Arable Land and Crops were the major sub-sectors for N2O in Europe in 1990 (see figure 28). The next largest class consists of emissions from countries which did not differentiate the emissions for this sub-sector category. A comparison with the two other sub-sectors which are included in agriculture shows that Cultures with Fertilizers clearly dominate the emissions as compared with emissions from Cultures without Fertilizers and Natural Grassland.

Figure 28 Distribution of N2O emission by activity within top source sub-sector

Agriculture: Cultures with Fertilizers (except animal manure)

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Production Processes - Organic Chemical Industry are responsible for 12% of European N2O emissions most of which arise from production of Adipic Acid (see figure 29). Such emissions have only been reported by six countries.

Figure 29 Distribution of N2O emission by activity within second top source sub-sector

Production Processes: Organic Chemical Industry

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11% of European emissions of N2O is caused by the top three sub-sector Nature - Waters where the Open Sea is by far the biggest source (see figure 30). Again, many countries (13) did not report emissions for this source, among them large ones including the United Kingdom, Germany and Norway. However the large contribution of Nature-Waters to total N2O emissions has to be interpreted with some care, since 77% appears to originate from one country (Greece).

Figure 30 Distribution of N2O emission by activity within third top source sub-sector

Nature: Waters

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Natural emissions (N2O top three, four, seven and nine) have not been reported by all countries. Thus the actual N2O emissions might be significantly higher than estimated and the ranking might be changed too since the differences in emissions between top five and top nine are not large.

The production of Nitric Acid is the main source of the N2O top five sub-sector (see figure 31).

Figure 31 Distribution of N2O emission by activity within fifth top source sub-sector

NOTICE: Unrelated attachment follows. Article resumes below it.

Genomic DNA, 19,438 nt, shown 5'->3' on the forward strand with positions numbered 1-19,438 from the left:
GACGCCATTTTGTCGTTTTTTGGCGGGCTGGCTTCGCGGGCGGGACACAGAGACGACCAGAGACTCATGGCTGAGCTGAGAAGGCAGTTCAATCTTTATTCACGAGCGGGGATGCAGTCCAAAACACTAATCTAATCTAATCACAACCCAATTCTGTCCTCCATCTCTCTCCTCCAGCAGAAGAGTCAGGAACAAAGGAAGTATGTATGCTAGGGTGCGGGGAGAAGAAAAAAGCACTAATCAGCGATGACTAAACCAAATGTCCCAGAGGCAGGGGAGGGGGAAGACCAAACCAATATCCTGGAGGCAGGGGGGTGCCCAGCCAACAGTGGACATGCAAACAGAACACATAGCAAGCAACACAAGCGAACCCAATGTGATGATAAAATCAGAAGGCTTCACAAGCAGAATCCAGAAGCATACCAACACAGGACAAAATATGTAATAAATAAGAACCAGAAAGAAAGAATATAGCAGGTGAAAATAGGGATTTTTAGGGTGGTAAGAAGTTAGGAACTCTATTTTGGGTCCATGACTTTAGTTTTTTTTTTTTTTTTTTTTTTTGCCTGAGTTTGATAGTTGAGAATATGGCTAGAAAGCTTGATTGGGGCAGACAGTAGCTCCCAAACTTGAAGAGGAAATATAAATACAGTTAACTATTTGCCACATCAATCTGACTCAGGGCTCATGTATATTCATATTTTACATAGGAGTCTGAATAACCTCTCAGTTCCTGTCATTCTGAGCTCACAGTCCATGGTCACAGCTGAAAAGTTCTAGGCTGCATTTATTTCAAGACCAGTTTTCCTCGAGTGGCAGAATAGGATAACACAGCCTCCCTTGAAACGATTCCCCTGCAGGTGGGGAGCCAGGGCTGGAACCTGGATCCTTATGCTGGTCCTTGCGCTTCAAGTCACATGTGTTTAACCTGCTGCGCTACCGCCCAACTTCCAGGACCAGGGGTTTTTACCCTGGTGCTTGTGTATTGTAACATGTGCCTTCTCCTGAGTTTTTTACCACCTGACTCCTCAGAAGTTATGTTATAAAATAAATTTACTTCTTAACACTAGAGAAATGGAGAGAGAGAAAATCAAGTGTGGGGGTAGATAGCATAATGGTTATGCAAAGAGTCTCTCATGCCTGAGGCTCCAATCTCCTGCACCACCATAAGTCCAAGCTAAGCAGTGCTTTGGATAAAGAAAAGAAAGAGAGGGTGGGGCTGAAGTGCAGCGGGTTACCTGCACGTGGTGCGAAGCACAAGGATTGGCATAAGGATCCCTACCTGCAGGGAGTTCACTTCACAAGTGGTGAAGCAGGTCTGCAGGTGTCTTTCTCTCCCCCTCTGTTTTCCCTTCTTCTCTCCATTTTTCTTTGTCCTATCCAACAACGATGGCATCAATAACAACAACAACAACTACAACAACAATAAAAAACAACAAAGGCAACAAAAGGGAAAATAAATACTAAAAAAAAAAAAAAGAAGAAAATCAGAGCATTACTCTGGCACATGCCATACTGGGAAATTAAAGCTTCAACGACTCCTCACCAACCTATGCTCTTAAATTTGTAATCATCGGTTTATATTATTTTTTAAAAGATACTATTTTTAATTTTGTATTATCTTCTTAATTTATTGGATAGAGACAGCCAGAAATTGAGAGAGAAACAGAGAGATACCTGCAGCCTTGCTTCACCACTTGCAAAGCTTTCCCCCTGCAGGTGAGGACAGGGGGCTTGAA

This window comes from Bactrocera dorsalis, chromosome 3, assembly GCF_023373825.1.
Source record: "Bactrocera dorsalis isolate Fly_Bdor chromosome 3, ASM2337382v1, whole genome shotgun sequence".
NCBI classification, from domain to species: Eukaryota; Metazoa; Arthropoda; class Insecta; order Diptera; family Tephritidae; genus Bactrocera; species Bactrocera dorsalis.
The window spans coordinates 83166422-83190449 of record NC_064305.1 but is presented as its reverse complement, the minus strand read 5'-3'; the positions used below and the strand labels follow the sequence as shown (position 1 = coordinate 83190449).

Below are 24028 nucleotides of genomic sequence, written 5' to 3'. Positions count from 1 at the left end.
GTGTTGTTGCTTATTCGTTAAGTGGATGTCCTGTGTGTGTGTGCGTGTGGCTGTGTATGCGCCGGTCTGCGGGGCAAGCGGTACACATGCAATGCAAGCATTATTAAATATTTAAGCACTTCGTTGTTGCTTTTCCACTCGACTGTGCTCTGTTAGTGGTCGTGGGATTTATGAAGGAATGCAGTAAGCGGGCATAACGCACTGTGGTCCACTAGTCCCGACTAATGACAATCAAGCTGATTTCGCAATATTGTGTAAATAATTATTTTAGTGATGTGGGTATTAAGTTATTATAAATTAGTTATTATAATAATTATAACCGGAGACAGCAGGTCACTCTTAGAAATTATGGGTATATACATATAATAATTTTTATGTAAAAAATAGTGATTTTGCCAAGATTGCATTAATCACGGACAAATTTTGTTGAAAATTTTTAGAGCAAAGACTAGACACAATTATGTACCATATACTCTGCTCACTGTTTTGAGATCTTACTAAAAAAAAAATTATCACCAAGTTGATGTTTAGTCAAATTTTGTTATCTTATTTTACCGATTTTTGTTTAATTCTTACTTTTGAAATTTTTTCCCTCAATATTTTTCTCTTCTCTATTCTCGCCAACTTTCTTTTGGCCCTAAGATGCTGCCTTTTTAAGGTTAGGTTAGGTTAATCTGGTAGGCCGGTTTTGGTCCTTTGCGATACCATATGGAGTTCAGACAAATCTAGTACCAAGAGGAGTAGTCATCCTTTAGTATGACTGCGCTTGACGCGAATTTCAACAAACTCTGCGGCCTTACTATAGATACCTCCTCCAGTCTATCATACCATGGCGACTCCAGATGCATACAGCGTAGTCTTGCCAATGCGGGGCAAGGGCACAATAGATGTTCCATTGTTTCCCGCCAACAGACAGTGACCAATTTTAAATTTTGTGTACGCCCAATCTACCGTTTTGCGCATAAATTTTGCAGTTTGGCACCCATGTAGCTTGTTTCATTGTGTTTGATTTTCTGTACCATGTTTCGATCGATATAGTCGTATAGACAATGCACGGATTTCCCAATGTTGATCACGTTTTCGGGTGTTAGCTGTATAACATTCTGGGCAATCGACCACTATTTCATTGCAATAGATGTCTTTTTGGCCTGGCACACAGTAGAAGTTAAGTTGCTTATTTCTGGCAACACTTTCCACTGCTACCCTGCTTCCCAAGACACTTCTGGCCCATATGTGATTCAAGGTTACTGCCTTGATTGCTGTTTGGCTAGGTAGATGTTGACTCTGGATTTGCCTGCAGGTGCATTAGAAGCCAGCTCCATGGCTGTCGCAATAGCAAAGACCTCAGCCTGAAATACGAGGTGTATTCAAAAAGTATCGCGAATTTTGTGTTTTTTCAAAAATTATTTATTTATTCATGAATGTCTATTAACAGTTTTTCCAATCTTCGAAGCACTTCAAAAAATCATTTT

Production Processes - Inorganic Chemical Industry

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It is interesting to note that unlike emissions for other pollutants (like SO2, CO, CO2 and NOx) N2O emissions from Production Processes are significantly larger than N2O emissions from fuel combustion.

 

NMVOC

OVERVIEW

Only 72% of European NMVOC emissions are covered by the top ten sub-sectors. This is due to the fact that emissions of organic compounds occur in many sectors and the sources are therefore widespread. The three most important sub-sectors (see figure 32) of the European total of 22 million tonnes are Road Transport - Passenger Cars (16%), followed by Nature - Coniferous Forests (11%) and Solvent Use - Paint Applications (9%). The top three together contributed only 36%.

Figure 32 Major source sub-sectors for NMVOC in percentage of European total

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Road transport contributes a large part of the NMVOC total because it includes both ‘tailpipe’ emissions (NMVOC top one) and Evaporation Losses (NMVOC top six).

Car driving produces even higher NMVOC emissions since Gasoline Distribution (NMVOC top ten) is also connected with traffic although, in fact, it belongs to another category (Extraction and Distribution of Fossil Fuels).

Three of the ten most important NMVOC sub-sectors are solvent related (they represent 20 % of the European total), and thus demonstrate the importance of this source type for NMVOC.

DISTRIBUTION OF MOST IMPORTANT SOURCE SUB-SECTORS

Figure 33 shows that the driving of passenger cars in urban settings contributes much more to the NMVOC emissions of passenger cars than rural and highway driving. This contrasts with the NOx emissions of passenger cars where rural traffic is more important than urban traffic, but is similar to the distribution of CO emissions from passenger cars (figure 14).

Figure 33 Distribution of NMVOC emission by activity within top source sub-sector

Road transport - Passenger Cars

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Coniferous Forests are the second largest source of NMVOC emissions, and, together with Nature - Deciduous Forests (NMVOC top five), are responsible for almost 20% of the European total.

Emissions from Solvent Use - Paint Application (NMVOC top three) are dominated by Other Indus. Application, emissions from the sources Construction and Buildings, Domestic Use and Manufacture of Automobiles being less important (see figure 34). However this ranking is not very reliable since many countries did not distinguish between different types of Solvent Use - Paint Applications.

Figure 34 Distribution of NMVOC emission by activity within third top source sub-sector

Solvent Use - Paint Application

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The distribution of NMVOC top four Solvent Use - Other Use of Solvents and Related Activities (see figure 35) is dominated by Domestic Solvent Use, followed by the Printing Industry and several other industrial activities. Again, the distribution presented is not a very vigorous one, as many countries did not estimate individual emissions for the various sources of the NMVOC top four sub-sector.

Figure 35 Distribution of NMVOC emission by activity within fourth source sub-sector

Solvent Use - Other Use of Solvents and Related Activities